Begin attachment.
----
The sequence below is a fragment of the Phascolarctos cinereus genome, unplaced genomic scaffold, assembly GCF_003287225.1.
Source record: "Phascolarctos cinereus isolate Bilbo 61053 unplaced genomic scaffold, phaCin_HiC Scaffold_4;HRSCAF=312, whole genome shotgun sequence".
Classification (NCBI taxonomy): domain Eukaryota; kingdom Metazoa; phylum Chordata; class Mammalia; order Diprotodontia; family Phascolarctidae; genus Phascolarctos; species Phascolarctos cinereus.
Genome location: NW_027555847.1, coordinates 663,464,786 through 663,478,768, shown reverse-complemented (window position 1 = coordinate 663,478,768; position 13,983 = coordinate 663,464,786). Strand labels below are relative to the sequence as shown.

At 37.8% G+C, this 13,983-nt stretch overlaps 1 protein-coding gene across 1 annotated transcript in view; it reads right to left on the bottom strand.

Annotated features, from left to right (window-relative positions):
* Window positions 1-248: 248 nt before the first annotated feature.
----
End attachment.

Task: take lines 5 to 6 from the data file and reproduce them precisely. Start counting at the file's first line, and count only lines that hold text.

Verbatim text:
At 37.8% G+C, this 13,983-nt stretch overlaps 1 protein-coding gene across 1 annotated transcript in view; it reads right to left on the bottom strand.

Annotated features, from left to right (window-relative positions):